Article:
How Wisconsin can help America make things again
By Senator Tom Tiffany
In 1998, the state of Wisconsin enacted a “mining moratorium” law. The law requires a company applying for a mining permit to prove that a similar mine has operated for 10 years and been closed for 10 years without the pollution of groundwater or surface water – the mine could be located anywhere in the U.S. or Canada.
“We already have in place the statutory authority and technical ability to fairly judge any mining proposal on its merits. … Moreover, we think the bill adds nothing to our understanding of environmental safety and provides no additional level of environmental protection.”
This quote is from the Department of Natural Resources (DNR) in 1997 when the “mining moratorium” was first debated. At the time, then DNR Secretary George Meyer thought the moratorium would not add to Wisconsin’s rigorous environmental standards. Meyer opposed the “moratorium” and went as far as to ask the legislature to abandon the bill. He said the legislation doesn’t increase environmental protection and would force the DNR to assess mining processes on the basis of decades old technology.
In truth, this is not a moratorium at all but a condition that must be met before permits are granted. Sulfide mining can be done safely and effectively. The Flambeau Mine in Ladysmith has demonstrated this. During its operation, the Flambeau Mine successfully purified the surface area drainage and pit pumping water through a treatment plant. Upon closure, to avoid long term acid rock drainage (ARD), the pit was backfilled with 30,000 tons of limestone to neutralize any ARD that forms.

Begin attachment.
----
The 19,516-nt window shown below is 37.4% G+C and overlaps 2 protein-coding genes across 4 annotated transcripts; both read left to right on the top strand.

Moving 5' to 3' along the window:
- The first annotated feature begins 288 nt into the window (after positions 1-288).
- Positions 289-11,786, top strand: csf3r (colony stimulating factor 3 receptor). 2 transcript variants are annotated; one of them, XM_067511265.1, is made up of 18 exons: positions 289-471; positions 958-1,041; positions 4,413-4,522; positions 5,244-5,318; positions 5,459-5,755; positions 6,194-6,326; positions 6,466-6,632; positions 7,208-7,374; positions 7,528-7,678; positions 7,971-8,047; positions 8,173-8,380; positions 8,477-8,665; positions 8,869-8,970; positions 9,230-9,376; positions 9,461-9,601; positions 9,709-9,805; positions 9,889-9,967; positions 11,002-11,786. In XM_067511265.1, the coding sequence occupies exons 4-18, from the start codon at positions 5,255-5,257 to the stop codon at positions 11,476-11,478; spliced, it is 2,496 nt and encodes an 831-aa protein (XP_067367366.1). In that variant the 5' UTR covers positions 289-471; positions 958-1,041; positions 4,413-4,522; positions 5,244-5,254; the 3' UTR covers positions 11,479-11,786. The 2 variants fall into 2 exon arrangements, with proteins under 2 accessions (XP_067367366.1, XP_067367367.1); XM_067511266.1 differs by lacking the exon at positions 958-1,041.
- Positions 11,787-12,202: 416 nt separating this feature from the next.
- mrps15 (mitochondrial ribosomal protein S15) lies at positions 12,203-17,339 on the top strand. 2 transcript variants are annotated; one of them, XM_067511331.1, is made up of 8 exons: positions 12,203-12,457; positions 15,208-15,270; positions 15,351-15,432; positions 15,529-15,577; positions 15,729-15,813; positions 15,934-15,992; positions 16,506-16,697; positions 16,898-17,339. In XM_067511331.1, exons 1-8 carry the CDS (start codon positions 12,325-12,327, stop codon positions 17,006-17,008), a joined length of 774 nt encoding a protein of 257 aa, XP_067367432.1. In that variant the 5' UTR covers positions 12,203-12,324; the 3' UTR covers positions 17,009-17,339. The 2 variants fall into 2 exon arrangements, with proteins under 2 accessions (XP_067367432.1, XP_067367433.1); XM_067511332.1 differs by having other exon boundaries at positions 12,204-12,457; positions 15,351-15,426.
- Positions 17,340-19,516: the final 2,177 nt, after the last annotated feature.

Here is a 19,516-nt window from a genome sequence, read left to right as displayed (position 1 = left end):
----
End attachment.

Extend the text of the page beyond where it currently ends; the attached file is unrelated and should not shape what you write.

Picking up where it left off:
Critics claim the mine has violated environmental pollution laws. In 2012 the United States District Court for the Western District of Wisconsin found that the Flambeau mine had violated the Clean Water Act (CWA). The CWA has a strict liability statute so the district court found Flambeau liable and imposed a penalty.
In the ruling, Judge Barbara Crabb emphasized that “the amounts were so modest that I would declare them de minimis” and that Flambeau’s “efforts to protect the environment during its mining operations and reclamation effort” were “exemplary” and “deserve commendation, not penalties.” The penalties she imposed were later revoked as an appeals court found Flambeau to NOT have violated the Clean Water Act.
Mining has occurred in Wisconsin for thousands of years. It is deeply entrenched in our culture and history – it is why we were first called the Badger State. I authored legislation that successfully reformed ferrous mining laws in 2013, but there are many other varieties of mineral deposits in Wisconsin. Reforming Wisconsin’s “Prove it First” law could provide a spark to Wisconsin’s rural economy.
Our neighbors in both Minnesota and Michigan have utilized their mineral resources. This includes the expansion of traditional taconite mines, and a new wave of copper mines. According to a study by the University of Minnesota Duluth’s Labovitz School of Business and Economics, Minnesota’s existing iron ore mining made a $3.2 billion economic impact in the state and was responsible for 11,500 jobs. The study concluded that if new copper mines and current taconite mines expand, those numbers could more than double!
It’s clear that Minnesota has put shovel to dirt. Wisconsin can do it too and we can do it in a responsible way. We have comprehensive mining laws in place, but the moratorium prevents them from being used. As Sec. Meyer said at the time, we should allow the DNR to review a permit and make a decision based on current technology and science. Every mining opportunity and mineral deposit is unique. Judging the success or failure of a mine in another state or country – which the moratorium requires – is irrelevant and bad public policy.
People want to make things in America again. As the world’s energy and technology demands change, nonferrous metals are becoming increasingly rare. Every Toyota Prius requires about 64 pounds of copper and it has to come from somewhere. I would rather have the mining take place in Wisconsin where we can regulate it, employ Wisconsinites, and have our schools and local governments reap the windfall. It is time to remove the mining moratorium.